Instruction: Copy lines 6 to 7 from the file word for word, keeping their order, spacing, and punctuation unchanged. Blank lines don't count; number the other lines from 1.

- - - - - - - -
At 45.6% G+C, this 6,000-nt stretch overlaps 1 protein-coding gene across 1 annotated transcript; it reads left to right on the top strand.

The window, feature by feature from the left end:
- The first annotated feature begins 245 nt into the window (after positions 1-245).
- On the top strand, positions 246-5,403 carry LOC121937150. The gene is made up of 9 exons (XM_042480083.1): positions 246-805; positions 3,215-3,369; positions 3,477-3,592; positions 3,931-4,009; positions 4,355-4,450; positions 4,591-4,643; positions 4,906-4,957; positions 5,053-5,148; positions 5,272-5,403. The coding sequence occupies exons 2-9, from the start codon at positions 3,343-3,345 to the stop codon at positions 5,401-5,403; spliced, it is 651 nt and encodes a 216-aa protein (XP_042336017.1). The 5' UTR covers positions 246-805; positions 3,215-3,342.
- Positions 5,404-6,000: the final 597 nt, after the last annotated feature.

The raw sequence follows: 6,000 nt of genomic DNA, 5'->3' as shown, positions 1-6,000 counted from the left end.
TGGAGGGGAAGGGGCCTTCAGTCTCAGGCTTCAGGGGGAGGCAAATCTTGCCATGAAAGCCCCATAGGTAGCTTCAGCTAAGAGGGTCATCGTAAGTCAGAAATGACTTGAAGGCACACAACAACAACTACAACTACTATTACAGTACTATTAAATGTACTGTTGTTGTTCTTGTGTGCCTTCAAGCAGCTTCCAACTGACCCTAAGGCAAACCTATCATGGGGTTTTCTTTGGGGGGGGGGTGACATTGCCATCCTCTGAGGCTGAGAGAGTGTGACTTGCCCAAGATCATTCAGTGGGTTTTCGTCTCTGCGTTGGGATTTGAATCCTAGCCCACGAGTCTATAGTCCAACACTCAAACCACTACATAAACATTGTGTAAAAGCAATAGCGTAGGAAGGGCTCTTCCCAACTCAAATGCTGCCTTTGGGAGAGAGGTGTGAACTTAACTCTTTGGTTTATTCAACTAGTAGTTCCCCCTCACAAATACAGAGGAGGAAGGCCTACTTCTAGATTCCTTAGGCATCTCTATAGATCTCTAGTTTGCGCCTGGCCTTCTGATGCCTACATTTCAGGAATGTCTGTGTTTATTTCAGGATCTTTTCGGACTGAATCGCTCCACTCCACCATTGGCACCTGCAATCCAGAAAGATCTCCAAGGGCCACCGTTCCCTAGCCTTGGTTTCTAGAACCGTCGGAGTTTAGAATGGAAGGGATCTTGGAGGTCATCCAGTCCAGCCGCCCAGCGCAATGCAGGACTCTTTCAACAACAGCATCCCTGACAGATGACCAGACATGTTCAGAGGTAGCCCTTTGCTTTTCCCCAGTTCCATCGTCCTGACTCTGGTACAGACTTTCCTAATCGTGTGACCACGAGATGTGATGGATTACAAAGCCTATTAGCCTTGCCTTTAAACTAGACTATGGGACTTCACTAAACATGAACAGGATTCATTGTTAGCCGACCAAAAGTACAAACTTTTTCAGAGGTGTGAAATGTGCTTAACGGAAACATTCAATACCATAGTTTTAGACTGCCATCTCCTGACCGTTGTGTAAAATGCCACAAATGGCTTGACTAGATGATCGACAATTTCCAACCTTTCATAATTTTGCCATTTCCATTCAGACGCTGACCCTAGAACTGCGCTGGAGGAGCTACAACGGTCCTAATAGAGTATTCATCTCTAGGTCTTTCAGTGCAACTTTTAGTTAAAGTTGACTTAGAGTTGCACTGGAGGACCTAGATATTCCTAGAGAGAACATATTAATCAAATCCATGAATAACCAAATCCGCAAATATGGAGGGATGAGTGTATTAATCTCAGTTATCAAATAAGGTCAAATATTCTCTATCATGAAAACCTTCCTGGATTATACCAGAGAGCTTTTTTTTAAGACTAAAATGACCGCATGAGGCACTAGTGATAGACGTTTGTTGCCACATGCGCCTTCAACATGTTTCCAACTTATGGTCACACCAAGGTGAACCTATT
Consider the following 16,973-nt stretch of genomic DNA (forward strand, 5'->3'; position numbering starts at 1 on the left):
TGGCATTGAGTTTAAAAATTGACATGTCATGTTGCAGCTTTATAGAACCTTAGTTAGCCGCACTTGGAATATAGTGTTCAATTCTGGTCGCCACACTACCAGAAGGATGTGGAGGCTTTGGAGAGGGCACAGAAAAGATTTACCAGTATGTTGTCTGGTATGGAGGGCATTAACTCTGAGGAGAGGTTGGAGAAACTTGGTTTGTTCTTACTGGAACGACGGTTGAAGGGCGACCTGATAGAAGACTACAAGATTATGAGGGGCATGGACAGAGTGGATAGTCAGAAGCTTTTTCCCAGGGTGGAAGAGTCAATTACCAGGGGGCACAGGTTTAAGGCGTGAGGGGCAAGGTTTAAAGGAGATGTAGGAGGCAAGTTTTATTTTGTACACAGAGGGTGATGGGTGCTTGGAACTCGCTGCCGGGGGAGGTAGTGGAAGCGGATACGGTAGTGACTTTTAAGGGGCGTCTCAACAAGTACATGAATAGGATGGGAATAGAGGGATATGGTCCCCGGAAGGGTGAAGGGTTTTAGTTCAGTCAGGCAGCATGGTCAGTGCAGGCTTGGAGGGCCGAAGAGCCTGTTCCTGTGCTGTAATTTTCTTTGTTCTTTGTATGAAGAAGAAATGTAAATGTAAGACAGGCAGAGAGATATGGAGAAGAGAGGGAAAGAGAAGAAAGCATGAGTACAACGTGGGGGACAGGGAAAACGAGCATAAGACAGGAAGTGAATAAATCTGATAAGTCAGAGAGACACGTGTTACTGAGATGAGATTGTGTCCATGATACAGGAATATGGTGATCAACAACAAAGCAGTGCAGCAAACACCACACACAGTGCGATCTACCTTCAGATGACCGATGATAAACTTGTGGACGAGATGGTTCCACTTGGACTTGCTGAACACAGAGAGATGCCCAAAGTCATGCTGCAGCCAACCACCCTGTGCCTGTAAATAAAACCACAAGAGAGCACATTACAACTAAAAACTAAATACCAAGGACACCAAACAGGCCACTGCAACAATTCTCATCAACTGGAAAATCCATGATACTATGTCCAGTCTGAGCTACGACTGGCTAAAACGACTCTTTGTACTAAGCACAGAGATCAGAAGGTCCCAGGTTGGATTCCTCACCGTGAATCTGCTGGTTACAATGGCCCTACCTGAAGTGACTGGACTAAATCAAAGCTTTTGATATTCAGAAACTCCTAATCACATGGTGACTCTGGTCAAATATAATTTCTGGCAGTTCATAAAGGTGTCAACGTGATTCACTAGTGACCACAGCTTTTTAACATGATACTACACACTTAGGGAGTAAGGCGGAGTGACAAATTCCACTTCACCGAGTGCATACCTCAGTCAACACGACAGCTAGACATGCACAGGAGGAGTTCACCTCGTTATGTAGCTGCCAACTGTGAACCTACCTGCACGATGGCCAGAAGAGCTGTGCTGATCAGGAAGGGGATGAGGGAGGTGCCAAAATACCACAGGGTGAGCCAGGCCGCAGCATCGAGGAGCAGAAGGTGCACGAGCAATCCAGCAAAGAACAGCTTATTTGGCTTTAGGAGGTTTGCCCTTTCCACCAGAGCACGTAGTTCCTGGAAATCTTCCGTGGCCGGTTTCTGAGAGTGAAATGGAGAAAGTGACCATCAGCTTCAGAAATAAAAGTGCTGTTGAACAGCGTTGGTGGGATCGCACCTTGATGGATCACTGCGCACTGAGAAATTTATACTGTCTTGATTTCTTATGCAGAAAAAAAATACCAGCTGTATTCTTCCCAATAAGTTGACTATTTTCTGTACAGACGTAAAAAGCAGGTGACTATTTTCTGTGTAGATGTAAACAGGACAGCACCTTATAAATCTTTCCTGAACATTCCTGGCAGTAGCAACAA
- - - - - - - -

The raw sequence follows: 6,000 nt of genomic DNA, 5'->3' as shown, positions 1-6,000 counted from the left end.
TGGAGGGGAAGGGGCCTTCAGTCTCAGGCTTCAGGGGGAGGCAAATCTTGCCATGAAAGCCCCATAGGTAGCTTCAGCTAAGAGGGTCATCGTAAGTCAGAAATGACTTGAAGGCACACAACAACAACTACAACTACTATTACAGTACTATTAAATGTACTGTTGTTGTTCTTGTGTGCCTTCAAGCAGCTTCCAACTGACCCTAAGGCAAACCTATCATGGGGTTTTCTTTGGGGGGGGGGTGACATTGCCATCCTCTGAGGCTGAGAGAGTGTGACTTGCCCAAGATCATTCAGTGGGTTTTCGTCTCTGCGTTGGGATTTGAATCCTAGCCCACGAGTCTATAGTCCAACACTCAAACCACTACATAAACATTGTGTAAAAGCAATAGCGTAGGAAGGGCTCTTCCCAACTCAAATGCTGCCTTTGGGAGAGAGGTGTGAACTTAACTCTTTGGTTTATTCAACTAGTAGTTCCCCCTCACAAATACAGAGGAGGAAGGCCTACTTCTAGATTCCTTAGGCATCTCTATAGATCTCTAGTTTGCGCCTGGCCTTCTGATGCCTACATTTCAGGAATGTCTGTGTTTATTTCAGGATCTTTTCGGACTGAATCGCTCCACTCCACCATTGGCACCTGCAATCCAGAAAGATCTCCAAGGGCCACCGTTCCCTAGCCTTGGTTTCTAGAACCGTCGGAGTTTAGAATGGAAGGGATCTTGGAGGTCATCCAGTCCAGCCGCCCAGCGCAATGCAGGACTCTTTCAACAACAGCATCCCTGACAGATGACCAGACATGTTCAGAGGTAGCCCTTTGCTTTTCCCCAGTTCCATCGTCCTGACTCTGGTACAGACTTTCCTAATCGTGTGACCACGAGATGTGATGGATTACAAAGCCTATTAGCCTTGCCTTTAAACTAGACTATGGGACTTCACTAAACATGAACAGGATTCATTGTTAGCCGACCAAAAGTACAAACTTTTTCAGAGGTGTGAAATGTGCTTAACGGAAACATTCAATACCATAGTTTTAGACTGCCATCTCCTGACCGTTGTGTAAAATGCCACAAATGGCTTGACTAGATGATCGACAATTTCCAACCTTTCATAATTTTGCCATTTCCATTCAGACGCTGACCCTAGAACTGCGCTGGAGGAGCTACAACGGTCCTAATAGAGTATTCATCTCTAGGTCTTTCAGTGCAACTTTTAGTTAAAGTTGACTTAGAGTTGCACTGGAGGACCTAGATATTCCTAGAGAGAACATATTAATCAAATCCATGAATAACCAAATCCGCAAATATGGAGGGATGAGTGTATTAATCTCAGTTATCAAATAAGGTCAAATATTCTCTATCATGAAAACCTTCCTGGATTATACCAGAGAGCTTTTTTTTAAGACTAAAATGACCGCATGAGGCACTAGTGATAGACGTTTGTTGCCACATGCGCCTTCAACATGTTTCCAACTTATGGTCACACCAAGGTGAACCTATT